Book Review #7:
How to Practice: The Way to a Meaningful Life
Books like this one are important. The way to practice a meaningful life. Just pause, think, and unpackage that statement for a moment; consider the amount of intention that it communicates. Not just having a great life or career, but a MEANINGFUL one. And not just HAVING a meaningful life, but actually practicing the act of creating a meaningful life.
A key premise of the author is that: If you want to have a meaningful life – that is something you need to practice. Meaningfulness is largely driven by the internal locus of our thoughts, and we can and should train our thought patterns.
A reader of this book does not have to be religious or spiritual in any capacity to glean value. I’ve both read and reviewed this book from a very secular point of view. The book, in my opinion, caries a message that many dentists would benefit from hearing. Though often disputed as a long-held myth, statistics actually do show truth that dentist’s as a cohort posses a suicide rate at the high end of the bell curve. I can personally attest to knowing not just a hand full, but buckets full of dentists who are either depressed or not living what they would call a meaningful life.
It’s not hard to imagine why some dentists may emote feelings of shortcoming in the realm of meaningfulness:
Hunched over a wet mouth hole all day…a wet mouth hole that tell you it hates you and doesn’t like coming to see you…knowing you put your life on pause for multiple years longer than your other peers…knowing that not only did you put your life on pause to go to dental school, but you also shouldered hundreds of thousands; or a million dollars, worth of high interest student loan debt…there’s definitely lots of downsides if you dwell on them.
But everyone, in any walk of life, can find downsides and things to dwell upon. However, what you find all boils down to what you go looking for.
In this book the Dalai Lama attempts to show us how to overcome everyday obstacles. Not obstacles like getting your matrix band to seat or restoring a sub-G DO on #15, but obstacles like overcoming feelings of anger, mistrust, and jealousy. How to overcome our insecurities and our counterproductive feelings and thoughts.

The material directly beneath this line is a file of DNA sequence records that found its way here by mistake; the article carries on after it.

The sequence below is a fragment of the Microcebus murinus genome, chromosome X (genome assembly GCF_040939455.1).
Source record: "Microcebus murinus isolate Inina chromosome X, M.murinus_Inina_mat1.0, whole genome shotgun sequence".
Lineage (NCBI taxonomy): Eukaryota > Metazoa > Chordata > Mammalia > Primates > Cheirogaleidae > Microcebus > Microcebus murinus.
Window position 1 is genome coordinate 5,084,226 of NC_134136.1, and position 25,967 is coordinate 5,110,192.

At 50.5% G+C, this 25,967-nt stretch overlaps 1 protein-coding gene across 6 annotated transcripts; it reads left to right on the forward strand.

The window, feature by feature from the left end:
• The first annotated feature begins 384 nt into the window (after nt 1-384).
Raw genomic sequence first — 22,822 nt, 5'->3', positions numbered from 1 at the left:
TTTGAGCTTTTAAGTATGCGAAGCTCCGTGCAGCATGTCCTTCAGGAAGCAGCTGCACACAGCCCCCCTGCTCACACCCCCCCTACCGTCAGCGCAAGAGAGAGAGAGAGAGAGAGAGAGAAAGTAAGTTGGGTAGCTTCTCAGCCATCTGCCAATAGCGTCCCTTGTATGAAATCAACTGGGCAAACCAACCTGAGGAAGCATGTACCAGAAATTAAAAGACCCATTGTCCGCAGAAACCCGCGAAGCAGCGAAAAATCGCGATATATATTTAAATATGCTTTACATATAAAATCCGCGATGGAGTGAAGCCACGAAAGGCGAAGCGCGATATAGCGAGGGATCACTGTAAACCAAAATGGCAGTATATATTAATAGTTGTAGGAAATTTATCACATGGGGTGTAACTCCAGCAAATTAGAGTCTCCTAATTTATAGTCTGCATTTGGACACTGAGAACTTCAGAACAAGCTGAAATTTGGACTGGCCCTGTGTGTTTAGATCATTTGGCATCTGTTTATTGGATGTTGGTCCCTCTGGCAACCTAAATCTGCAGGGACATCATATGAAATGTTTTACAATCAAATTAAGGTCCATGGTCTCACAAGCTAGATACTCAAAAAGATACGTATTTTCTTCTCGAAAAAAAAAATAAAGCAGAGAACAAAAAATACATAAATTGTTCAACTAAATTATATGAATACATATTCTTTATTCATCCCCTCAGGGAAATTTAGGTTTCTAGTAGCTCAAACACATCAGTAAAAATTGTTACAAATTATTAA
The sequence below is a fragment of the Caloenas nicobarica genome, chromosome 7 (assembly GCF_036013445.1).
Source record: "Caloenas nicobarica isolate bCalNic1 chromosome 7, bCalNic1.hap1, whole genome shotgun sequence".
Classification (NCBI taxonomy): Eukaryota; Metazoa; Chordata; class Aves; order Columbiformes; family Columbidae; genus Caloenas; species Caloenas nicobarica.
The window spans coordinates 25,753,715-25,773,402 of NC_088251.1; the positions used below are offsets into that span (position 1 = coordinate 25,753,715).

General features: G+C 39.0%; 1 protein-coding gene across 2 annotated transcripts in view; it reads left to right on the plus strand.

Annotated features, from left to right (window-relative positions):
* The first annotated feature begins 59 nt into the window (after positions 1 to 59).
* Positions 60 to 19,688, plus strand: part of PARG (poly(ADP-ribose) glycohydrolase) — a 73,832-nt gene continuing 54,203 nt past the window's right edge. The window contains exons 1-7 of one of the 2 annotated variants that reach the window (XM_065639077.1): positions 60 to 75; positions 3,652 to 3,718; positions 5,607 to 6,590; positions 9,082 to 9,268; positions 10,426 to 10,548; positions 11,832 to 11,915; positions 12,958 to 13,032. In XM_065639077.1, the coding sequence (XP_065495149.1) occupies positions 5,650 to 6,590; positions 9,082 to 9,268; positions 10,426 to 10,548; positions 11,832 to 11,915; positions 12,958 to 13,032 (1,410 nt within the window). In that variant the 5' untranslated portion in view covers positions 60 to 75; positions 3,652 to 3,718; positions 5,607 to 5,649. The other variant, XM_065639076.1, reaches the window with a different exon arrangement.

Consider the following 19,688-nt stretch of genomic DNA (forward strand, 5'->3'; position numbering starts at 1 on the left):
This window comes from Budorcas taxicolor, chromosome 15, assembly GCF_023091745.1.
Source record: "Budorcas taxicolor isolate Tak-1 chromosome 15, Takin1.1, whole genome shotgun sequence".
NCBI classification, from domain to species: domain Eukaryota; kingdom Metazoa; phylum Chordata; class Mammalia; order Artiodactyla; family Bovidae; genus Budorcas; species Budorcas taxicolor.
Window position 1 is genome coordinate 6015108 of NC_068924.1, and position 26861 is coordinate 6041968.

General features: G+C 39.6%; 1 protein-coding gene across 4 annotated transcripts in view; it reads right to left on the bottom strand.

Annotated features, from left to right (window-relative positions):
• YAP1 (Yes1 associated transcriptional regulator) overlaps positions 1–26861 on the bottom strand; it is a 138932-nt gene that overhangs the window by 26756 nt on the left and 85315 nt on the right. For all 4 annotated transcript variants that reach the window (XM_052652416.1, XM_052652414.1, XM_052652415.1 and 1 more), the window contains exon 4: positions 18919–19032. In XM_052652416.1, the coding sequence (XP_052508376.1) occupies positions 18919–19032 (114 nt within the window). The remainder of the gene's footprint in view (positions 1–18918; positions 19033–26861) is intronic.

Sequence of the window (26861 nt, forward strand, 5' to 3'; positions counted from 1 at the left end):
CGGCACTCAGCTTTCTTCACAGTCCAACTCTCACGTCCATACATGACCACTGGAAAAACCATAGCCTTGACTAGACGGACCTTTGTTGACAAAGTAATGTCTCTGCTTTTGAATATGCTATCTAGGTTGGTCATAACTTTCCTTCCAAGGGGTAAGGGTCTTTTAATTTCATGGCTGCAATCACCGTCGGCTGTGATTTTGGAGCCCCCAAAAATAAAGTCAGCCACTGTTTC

The Dalai Lama hopes that this book acts as a sort of guidebook to us for what he calls his 3 Keys to Meaningfulness
- Meditation (which may be framed as reflective thinking for the non-meditators)
I feel the Dalai Lama does an excellent job in achieving his goals here. Though his voice as an author is stern, he is not overly pushy in tone towards those who may not share his particular religious beliefs. His religion is essentially a footnote to the greater message which he is attempting to convey with this text.
Though “How to Practice” reads in many parts like a motivational self-help book, it is also filled with actionable techniques pertaining to how to actually implement the recommended advice.
The book is absolutely FULL of mental exercises to exercise your compassion, kindness, ability to be at peace with yourself, ability to manage yourself, and ability to not be unhappy.
These actionable techniques are skills and exercises which can actually be implemented or mentally practiced to make your life more peaceful and happy. Being more peaceful and happy will in turn allow a more productive and fulfilling life.
There are many gems within the book that have stuck with me, particularly in regards to remaining calm…something that is pretty important as a dentist, a business owner, and a human in general in what sometimes can be a confrontational world. I highly recommend this book to anyone who reads my blog. Below I will list a few tid-bit passages which I highlighted while reading……..
“If you have peace of mind, you can find happiness even under the most difficult circumstances.
No one claims to feel happy while being angry. As long as anger dominates our disposition, there is no possibility for happiness. In order to achieve peace, tranquility, and real friendship, we must minimize anger and cultivate kindness and a warm heart…anger is not necessary – it has no value.
Unlike the space station, which is constructed by many people working together, the mind must be developed by you alone.
I like to tell the story of a family that buys a new television. Compared to the old one, it is really great! Everyone watches it for days on end. But eventually they get tired of it. This indicates that the original pleasure has a nature of pain.
I have peeked inside the medicine chest in the bathroom and found some medications to provide energy for the day and others to induce sleep at night. Contentment might do both of these jobs better since it reduces anxiety during the day, paving the way for sleeping peacefully.
You should realize that difficult present circumstances are entirely due to your own past undisciplined actions, so when you experience a difficult period, do your best to avoid behavior that will add to your burden later on.
If your mind gives way to anger, the even when the world is peaceful and comfortable, peace of mind will elude you.
Examine your motivation as often as you can. Even before getting out of bed in the morning, establish a nonviolent, non-abusive outlook for your day. At night examine what you did during the day.
Attachment to superficial pleasures will only bring more pain.